Wine Pairing: 2006 Frescobaldi, Remole, Toscana, Italy
Beer Pairing: Duchesse De Bourgogne, Verhaeghe, Belgium

New York Style Cheese Cake
Wine Pairing: 2008 Marcarini, Moscato D’Asti, Italy
Beer Pairing: Smoked Beer – Aecht Schlenkerla Rauchbier Maerzen, Germany

Price: Dinner only – $55.00 per person
With Wine Pairing add $25.00 per person; With Beer Pairing add $20 per
Wine Club members: 10% discount applied

Tax and gratuity not included

Call now for reservations. Space is limited. 408-977-0111

Peter Estaniel: Better Beer Blogging Biker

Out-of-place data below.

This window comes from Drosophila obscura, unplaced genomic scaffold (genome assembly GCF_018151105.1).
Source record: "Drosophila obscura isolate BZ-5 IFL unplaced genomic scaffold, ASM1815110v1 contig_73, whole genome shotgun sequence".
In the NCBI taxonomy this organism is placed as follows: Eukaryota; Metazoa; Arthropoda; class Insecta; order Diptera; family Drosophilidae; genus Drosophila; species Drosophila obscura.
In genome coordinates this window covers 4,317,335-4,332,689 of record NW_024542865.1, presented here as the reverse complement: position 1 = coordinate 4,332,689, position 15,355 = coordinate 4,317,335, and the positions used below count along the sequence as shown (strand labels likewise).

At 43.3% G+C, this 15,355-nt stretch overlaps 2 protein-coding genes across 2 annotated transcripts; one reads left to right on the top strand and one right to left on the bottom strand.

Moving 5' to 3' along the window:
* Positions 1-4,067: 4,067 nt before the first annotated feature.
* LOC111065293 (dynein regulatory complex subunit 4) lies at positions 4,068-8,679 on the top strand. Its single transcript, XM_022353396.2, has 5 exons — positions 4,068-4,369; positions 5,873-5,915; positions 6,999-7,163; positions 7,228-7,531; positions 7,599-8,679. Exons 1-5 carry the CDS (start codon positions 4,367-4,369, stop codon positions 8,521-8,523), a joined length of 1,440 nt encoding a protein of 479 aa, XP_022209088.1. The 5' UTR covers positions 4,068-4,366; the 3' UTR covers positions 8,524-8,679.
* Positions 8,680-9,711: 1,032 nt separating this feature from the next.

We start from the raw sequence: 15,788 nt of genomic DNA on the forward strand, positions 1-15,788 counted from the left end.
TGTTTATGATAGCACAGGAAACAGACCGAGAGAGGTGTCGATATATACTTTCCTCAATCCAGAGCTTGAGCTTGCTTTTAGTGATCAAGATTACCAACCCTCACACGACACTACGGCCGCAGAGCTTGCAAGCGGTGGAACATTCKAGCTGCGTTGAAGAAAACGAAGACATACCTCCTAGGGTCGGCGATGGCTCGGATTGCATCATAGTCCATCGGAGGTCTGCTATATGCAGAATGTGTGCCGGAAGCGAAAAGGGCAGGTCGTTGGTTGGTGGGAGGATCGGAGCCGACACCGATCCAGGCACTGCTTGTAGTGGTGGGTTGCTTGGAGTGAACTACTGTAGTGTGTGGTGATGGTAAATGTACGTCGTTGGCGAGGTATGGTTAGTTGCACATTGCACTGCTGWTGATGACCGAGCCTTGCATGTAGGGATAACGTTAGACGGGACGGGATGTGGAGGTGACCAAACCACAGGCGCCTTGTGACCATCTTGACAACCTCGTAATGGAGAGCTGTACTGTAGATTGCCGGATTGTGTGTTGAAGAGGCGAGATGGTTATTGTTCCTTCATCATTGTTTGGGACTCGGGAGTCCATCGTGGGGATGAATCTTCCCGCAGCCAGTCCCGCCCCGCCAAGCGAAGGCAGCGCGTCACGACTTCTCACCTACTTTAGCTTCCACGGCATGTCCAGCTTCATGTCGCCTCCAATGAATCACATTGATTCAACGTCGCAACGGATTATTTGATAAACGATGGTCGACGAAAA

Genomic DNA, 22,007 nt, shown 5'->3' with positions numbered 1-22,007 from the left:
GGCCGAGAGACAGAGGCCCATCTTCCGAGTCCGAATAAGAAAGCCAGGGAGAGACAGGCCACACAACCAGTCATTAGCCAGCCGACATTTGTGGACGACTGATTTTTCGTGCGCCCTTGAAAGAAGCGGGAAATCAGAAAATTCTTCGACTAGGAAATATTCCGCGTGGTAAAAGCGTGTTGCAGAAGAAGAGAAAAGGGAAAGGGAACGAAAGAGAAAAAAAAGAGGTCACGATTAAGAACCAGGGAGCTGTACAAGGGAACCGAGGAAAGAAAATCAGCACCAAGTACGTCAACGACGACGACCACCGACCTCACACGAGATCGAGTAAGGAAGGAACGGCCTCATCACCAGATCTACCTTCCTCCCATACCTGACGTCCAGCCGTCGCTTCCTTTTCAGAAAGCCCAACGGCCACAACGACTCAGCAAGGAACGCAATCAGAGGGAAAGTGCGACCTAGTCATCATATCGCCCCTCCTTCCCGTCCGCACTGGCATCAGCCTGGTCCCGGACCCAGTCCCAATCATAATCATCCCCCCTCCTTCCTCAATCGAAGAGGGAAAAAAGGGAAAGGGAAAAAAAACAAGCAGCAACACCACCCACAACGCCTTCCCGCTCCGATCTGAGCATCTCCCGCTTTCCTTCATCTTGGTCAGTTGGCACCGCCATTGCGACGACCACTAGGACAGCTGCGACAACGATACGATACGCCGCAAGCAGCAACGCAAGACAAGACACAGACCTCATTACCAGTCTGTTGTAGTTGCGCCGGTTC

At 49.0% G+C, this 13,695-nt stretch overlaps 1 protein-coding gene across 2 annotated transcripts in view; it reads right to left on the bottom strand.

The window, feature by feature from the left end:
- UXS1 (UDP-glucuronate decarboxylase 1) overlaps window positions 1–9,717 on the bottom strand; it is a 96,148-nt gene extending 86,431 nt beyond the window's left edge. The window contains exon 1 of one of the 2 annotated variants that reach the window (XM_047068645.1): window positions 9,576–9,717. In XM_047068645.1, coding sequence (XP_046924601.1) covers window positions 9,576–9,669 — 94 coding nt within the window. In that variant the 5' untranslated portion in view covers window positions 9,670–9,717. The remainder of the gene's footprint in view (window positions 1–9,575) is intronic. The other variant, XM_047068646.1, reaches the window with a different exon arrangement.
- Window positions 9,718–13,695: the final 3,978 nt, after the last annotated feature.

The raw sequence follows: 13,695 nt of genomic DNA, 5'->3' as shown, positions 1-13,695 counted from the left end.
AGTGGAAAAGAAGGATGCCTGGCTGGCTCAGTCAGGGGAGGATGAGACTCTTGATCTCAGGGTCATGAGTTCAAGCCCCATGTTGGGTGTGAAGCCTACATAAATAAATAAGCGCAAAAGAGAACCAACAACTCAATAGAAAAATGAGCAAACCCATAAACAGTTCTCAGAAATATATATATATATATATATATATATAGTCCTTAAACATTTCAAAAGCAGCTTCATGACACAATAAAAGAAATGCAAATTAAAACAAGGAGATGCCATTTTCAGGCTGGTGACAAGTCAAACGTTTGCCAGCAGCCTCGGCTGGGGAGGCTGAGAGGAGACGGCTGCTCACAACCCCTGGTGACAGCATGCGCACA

Peter Estaniel made good impression with me when I first met him, since he was handing me a beer. He was serving up some of his homebrew to start off a beer and dessert pairing event he was hosting at Wine Affairs that Linda and I attended. Peter writes the Better Beer Blog, his effort to “raise the status of beer” and I was looking forward to what he had in store for us. Peter looked a little uncomfortable in front of roughly thirty people attending that night explaining what he had in store for us. Beer and dessert are not obvious pairings, and Peter raised the degree of difficulty for himself by serving up unlikely pairings like pineapple flan with the aggressively bitter Green Flash West Coast IPA. It was pretty impressive that with all the risks he took that night, every beer and dessert pairing worked quite well.